I have experienced firsthand the impact of diversity and reflective representation as a means to affect educational and economic outcomes. Growing up in Spencerport, New York, an almost entirely white suburb in the 1960s and 1970s, I remained the only black female in my class of more than 400 students from the time I entered kindergarten in 1968 to my high school graduation in 1981. In high school, I heard a black woman had been hired to teach business courses. She was the first black educator within my scope of vision and my first professional role model, even though I never knew her personally. I could not help but admire her from afar, observing how she dressed, spoke, and carried herself. I stopped breathing when fellow students mentioned her. No one in my family had achieved a college degree at that point, and she unknowingly affirmed my beliefs, hopes, and determination. I thank God for her, recalling how my selfimage had often wavered. To this day, I wonder if she knew what she meant to me.
Though I had wonderful white teachers who encouraged and informed me, nothing replaced seeing my potential for success mirrored before me in that woman. In the coming years, I was fortunate to encounter more support. The Urban League of Rochester promoted its first group of Black Scholars in 1981, and the Rochester Institute of Technology sponsored an initiation to higher learning through their Minority Introduction to Engineering summer program. In these venues, educators mentored and exposed minority students to the challenges and opportunities that lay ahead.
Coordinating the MCC nursing program, I often find myself inspired by my students. (I wonder if my presence had a similar effect on my faraway mentor in Spencerport.) Students of color at MCC frequently question me about my accomplishments, as they inspect my degrees and ask about my experiences as a student nurse, a registered nurse, and a single mom. They confide in me, vent to me, and cry with me. I have gratefully provided this empathy, emphasizing their ability to succeed though perseverance. I have no doubt that LGBT, Latino, disabled faculty, and others provide similar support and insights to students.
Indeed, faculty members of all ethnicities and backgrounds serve as exceptional educators and role models every day— yet, each faculty member cannot be everything to each student, and the importance of faculty diversity should not be denied. I cannot help but think of our nation’s pluralistic foundations; a pluralistic society is one in which members of diverse ethnic, racial, religious, and social groups maintain participation in and development of their traditions and special interests while cooperatively working toward the interdependence needed for a nation’s unity. It fosters an inclusive, critical, and constructive discourse where different—even opposing—perspectives are valued. This is the nature of democracy. Pluralism is a noble goal, one that we must continue to strive toward, for we have not achieved it yet.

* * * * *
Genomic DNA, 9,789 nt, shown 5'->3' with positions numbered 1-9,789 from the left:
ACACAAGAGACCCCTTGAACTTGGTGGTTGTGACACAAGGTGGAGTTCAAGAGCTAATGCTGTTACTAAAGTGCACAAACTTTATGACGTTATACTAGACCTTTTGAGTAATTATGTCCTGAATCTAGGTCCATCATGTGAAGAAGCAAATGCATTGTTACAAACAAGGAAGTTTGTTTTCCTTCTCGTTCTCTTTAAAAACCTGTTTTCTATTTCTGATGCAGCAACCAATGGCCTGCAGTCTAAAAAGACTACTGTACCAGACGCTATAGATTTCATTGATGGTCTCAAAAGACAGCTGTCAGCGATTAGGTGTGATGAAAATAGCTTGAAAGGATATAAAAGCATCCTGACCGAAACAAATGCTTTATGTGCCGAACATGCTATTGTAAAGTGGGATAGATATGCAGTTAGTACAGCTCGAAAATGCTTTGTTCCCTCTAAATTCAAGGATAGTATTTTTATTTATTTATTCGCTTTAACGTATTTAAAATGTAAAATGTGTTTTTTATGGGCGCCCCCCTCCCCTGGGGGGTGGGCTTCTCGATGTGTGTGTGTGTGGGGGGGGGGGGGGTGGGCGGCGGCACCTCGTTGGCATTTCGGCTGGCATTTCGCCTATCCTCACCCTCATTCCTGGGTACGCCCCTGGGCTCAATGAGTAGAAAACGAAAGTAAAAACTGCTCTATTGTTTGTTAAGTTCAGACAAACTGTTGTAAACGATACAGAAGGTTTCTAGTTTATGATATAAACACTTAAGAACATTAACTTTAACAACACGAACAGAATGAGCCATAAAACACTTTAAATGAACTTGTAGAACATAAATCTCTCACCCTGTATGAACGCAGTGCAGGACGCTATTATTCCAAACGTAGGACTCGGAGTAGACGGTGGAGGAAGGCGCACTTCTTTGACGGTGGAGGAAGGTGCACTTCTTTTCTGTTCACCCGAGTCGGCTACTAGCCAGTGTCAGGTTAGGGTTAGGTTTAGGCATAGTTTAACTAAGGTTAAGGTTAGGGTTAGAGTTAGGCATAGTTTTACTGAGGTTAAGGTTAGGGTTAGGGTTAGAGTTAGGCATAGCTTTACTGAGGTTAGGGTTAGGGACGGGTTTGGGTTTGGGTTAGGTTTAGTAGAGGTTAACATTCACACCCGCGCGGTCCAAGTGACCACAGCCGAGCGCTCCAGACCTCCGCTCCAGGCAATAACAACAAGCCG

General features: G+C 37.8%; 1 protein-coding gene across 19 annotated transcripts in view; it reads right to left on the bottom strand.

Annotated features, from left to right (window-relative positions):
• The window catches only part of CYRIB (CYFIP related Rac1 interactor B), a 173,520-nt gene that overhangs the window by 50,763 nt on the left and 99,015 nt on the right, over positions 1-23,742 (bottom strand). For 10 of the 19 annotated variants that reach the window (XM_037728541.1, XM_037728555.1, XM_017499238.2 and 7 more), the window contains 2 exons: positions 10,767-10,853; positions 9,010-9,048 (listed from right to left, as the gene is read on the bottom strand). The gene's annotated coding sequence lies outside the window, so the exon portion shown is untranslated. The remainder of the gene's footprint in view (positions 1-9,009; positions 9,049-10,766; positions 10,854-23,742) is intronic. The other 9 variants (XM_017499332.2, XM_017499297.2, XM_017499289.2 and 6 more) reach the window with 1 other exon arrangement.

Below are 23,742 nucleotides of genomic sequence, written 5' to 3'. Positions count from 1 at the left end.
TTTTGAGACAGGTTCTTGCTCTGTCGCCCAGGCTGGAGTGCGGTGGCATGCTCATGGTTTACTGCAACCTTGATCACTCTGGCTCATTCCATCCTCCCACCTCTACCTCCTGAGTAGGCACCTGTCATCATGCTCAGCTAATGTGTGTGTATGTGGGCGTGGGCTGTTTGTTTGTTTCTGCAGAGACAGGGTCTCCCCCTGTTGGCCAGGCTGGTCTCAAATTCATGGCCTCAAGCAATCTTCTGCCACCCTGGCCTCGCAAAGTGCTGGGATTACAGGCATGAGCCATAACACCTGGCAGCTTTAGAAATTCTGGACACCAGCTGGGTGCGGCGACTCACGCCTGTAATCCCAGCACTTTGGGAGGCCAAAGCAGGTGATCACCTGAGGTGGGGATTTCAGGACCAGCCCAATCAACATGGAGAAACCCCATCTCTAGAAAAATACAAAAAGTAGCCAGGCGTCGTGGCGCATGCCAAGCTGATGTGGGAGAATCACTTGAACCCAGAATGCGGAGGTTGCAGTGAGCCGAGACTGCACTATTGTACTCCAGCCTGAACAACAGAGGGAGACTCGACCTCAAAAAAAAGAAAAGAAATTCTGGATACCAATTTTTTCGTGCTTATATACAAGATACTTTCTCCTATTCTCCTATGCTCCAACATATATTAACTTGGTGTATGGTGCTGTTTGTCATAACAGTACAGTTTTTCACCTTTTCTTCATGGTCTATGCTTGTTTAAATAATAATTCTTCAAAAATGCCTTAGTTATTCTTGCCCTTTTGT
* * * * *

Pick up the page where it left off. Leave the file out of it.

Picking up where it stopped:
In a recent volume of the NEA Higher Education Advocate, data from the 2009 Higher Education Almanac illustrates how minority faculty remain significantly underrepresented, having slipped further over the last year and well below parity for the larger population. There is a clear need for serious efforts to encourage scholars from minority backgrounds to work in U.S. colleges and universities. These efforts should include strategies for increasing minority nursing faculty in consideration of the compelling governmental interest in responding to minority health needs.
Consider this gem in women’s history: Esther Petersen, an American Federation of Teachers (AFT) grassroots organizer, was instrumental in promoting integrated access to the YWCA. In 1961, John F. Kennedy appointed her to lead the Women’s Bureau in the Department of Labor. She went on to create the President’s Commission on the Status of Women and National Women’s Organization. Peterson invigorated the feminist movement and facilitated the inclusion of African American women in the language of the 1964 Civil Rights legislation. She brought her perspective as a woman to the table, and she personified the importance of bureaucratic representation and voice. I am not at all surprised to see an educator acting as a pioneer. Higher education must model this.
Hopefully, at MCC and all colleges and universities, faculty diversity will become more fully appreciated as one means to close the gaps in minority participation and success. Again, the MCC Diversity Council should be commended for its response to this urgent and compelling call to action, for advancing MCC’s priorities, and for supporting those in the surrounding community. Public institutions, including community colleges, are empowered by legislators to represent and influence the community; in turn, they should also be held to account by the community within and without.
At the end of their presidential search, Monroe Community College chose a woman to lead. Well done.